Tours of literary homes provide visitors with an excellent introduction to 19th century Concord's intellectual life. Emerson, Thoreau, Hawthorne and Bronson Alcott all lived within walking distance of one another. Louisa May Alcott borrowed books from Emerson's library, and her artistic sister May copied paintings in his home.

For lovers of "Little Women," the Alcotts' Orchard House on Lexington Road is a required stop. Three-quarters of the furnishings are original, and tour guides tell the family's story with earnestness and fidelity, beginning in 1858 when the financially strapped Alcotts moved in. Upstairs, you can stand by the desk where Louisa May wrote her story about the four March sisters, which was so successful that it paid off the family's debts and turned its author into a reluctant celebrity.

Hawthorne lived several doors down from Orchard House in the lovely yellow Wayside house, but he was a different sort of writer, drawn to dramatic stories with Gothic flourishes such as "The Scarlet Letter." He liked his privacy and, tour guides claim, used to walk a mile out of his way when going into town to avoid Bronson Alcott, who sat outside engaging passersby in prolix conversation. At the Wayside, I climbed up to Hawthorne's tower study, added by the author to "elevate his works."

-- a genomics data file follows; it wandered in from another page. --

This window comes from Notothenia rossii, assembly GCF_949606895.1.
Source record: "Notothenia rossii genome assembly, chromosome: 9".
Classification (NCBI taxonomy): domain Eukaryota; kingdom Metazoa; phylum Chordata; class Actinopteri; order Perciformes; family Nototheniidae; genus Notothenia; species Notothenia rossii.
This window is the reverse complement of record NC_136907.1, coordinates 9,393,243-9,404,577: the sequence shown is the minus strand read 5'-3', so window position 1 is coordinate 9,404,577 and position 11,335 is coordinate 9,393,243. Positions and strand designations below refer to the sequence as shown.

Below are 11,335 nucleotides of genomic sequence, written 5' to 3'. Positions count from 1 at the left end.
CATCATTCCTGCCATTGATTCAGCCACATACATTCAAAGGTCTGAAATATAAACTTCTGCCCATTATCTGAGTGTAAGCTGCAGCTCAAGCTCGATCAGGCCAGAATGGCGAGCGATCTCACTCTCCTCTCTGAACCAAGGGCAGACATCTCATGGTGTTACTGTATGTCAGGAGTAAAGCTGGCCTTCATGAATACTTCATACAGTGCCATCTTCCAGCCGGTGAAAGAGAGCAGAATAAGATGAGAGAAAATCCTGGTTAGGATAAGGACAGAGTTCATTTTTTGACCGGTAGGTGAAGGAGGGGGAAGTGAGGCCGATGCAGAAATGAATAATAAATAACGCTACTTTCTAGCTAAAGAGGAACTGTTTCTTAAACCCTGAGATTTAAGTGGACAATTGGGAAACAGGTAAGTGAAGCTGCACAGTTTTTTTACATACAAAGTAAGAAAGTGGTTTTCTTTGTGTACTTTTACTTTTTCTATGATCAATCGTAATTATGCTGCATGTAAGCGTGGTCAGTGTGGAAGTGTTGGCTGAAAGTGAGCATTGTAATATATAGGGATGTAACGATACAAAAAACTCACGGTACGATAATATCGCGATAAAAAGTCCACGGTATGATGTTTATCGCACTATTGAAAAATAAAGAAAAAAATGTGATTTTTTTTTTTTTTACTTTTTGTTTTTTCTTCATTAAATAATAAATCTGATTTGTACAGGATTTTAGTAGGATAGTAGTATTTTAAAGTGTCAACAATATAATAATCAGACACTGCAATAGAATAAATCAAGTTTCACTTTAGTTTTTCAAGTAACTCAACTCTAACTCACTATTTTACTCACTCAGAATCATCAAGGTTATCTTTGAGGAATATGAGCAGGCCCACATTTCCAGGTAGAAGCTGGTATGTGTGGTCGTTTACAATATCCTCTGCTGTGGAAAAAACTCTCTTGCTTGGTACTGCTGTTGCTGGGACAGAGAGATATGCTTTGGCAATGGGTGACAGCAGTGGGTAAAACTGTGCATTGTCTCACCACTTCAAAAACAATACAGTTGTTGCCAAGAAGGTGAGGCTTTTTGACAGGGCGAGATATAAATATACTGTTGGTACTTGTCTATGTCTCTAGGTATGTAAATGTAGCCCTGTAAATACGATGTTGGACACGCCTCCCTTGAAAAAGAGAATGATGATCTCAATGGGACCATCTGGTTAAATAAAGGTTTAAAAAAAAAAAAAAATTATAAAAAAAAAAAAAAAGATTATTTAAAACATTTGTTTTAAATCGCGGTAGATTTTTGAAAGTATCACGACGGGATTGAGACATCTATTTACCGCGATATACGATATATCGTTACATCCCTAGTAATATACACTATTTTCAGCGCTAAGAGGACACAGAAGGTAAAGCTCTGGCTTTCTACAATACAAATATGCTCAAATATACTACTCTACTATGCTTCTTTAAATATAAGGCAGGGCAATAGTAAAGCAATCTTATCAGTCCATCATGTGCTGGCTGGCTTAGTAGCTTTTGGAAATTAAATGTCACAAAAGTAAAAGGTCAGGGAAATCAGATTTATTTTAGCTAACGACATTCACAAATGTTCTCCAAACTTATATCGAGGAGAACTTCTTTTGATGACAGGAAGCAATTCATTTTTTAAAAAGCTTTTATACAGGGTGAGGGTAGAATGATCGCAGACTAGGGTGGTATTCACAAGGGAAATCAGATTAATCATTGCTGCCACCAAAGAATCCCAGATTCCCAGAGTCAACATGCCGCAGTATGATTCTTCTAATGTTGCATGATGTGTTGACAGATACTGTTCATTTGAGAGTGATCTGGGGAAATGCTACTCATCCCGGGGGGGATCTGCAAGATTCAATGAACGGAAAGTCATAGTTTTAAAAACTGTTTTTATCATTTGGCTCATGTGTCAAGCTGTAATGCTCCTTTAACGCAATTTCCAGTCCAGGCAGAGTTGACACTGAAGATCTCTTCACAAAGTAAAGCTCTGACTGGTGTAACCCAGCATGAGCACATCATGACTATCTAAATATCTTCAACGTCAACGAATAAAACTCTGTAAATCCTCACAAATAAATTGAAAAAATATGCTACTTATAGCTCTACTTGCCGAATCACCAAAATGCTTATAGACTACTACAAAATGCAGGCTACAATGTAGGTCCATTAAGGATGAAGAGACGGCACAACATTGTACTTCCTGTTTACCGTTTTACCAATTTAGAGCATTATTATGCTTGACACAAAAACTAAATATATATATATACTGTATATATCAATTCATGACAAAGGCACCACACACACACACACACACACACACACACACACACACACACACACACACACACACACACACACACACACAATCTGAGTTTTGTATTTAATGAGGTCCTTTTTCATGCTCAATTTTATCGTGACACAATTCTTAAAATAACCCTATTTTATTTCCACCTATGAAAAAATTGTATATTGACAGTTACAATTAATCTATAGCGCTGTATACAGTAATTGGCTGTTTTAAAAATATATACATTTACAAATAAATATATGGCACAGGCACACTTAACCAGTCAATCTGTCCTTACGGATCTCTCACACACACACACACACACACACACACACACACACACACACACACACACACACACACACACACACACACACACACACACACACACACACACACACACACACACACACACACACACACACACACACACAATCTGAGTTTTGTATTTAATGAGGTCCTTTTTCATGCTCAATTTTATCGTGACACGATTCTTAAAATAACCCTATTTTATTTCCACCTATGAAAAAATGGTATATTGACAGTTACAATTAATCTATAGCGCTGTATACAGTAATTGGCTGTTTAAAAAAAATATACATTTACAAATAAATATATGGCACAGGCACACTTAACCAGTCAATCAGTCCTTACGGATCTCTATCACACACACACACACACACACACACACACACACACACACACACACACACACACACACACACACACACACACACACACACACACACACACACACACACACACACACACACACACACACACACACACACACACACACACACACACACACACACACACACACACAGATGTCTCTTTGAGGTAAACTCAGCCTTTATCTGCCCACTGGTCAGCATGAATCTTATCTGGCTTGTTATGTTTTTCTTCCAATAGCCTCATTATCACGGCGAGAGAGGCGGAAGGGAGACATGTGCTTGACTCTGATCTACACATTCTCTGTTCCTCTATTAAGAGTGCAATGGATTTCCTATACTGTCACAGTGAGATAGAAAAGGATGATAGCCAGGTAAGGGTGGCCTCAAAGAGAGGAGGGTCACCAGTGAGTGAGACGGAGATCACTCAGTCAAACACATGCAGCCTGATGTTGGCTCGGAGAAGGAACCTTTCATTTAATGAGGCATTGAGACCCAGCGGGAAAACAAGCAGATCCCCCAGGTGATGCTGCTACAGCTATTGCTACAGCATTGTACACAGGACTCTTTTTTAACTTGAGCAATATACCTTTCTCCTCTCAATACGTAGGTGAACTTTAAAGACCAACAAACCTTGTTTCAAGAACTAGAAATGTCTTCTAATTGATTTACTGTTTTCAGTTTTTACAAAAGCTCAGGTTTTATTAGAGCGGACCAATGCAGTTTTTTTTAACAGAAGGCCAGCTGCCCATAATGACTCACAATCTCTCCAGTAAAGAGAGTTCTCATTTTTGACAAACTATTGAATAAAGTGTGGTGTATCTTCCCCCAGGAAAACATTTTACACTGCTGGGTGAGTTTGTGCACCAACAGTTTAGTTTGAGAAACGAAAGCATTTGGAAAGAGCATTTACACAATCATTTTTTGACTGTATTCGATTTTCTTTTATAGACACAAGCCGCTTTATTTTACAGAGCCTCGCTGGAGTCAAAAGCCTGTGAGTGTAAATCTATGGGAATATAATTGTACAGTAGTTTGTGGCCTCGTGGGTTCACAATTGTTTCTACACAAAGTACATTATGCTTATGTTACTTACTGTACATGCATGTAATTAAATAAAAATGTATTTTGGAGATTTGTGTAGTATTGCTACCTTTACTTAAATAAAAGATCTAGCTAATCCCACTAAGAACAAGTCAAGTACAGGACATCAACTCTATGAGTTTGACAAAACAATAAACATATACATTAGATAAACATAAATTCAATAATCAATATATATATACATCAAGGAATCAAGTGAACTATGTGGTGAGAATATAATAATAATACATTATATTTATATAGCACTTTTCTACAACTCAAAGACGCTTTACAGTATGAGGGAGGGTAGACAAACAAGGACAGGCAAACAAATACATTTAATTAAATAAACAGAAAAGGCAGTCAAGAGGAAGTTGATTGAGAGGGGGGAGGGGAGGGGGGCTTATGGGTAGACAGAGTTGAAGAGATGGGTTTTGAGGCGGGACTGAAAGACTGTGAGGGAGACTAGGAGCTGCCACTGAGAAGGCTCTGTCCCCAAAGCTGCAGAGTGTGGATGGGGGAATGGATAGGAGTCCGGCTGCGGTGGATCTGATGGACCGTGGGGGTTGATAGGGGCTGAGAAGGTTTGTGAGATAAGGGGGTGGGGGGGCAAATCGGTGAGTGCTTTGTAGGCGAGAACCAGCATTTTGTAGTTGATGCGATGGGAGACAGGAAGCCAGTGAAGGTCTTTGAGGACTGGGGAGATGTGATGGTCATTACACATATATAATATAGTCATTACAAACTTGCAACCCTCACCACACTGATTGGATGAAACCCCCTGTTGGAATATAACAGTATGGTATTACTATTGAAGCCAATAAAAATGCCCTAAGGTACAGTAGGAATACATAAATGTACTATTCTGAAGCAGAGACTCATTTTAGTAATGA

I saw these literary homes and the graves of the people who lived in them at Sleepy Hollow Cemetery in one busy day. It made my head spin and left me ready for less intellectual pursuits, so I spent my third day driving back roads among the villages of Lincoln, Acton, Groton and Bedford, all of which sent militiamen to the North Bridge in 1775. Shiny new apples were already on sale at Hutchins Organic Farm Stand, just outside Concord, and near Carlisle, I stopped at Kimball's for a pumpkin ice cream cone. In Groton I did some antiquing at Jos. Kilbridge, then drove north to Lowell.

There, about 25 miles from Concord, lies another national park, housed partly in the old Boott textile mill. The park commemorates the third upheaval in this part of New England, the early 19th century industrial revolution that forever changed the region's rural way of life.

And on my fourth day, I rested. Appropriately, it was Sunday, so I attended a service at Concord's Unitarian First Parish Meeting House, originally built on a ridge to the east when the town was founded. The church is white inside and out, with a gold cupola and delicate plasterwork, and the sermon, on man's capacity for reflection, was positively Emersonian.

In the afternoon, I rented a kayak at the South Bridge Boat House and paddled down the Concord River, stopping near the Old Manse to read a testimonial to the town from "American Sketches," by Bostonian Henry James. In it, he wrote that Concord has "weight, character, intensity of presence, sweetness of tone and moral charm." You can't visit things like that, but you can feel them at Walden Pond, in Emerson's study and under the sugar maples on Monument Square.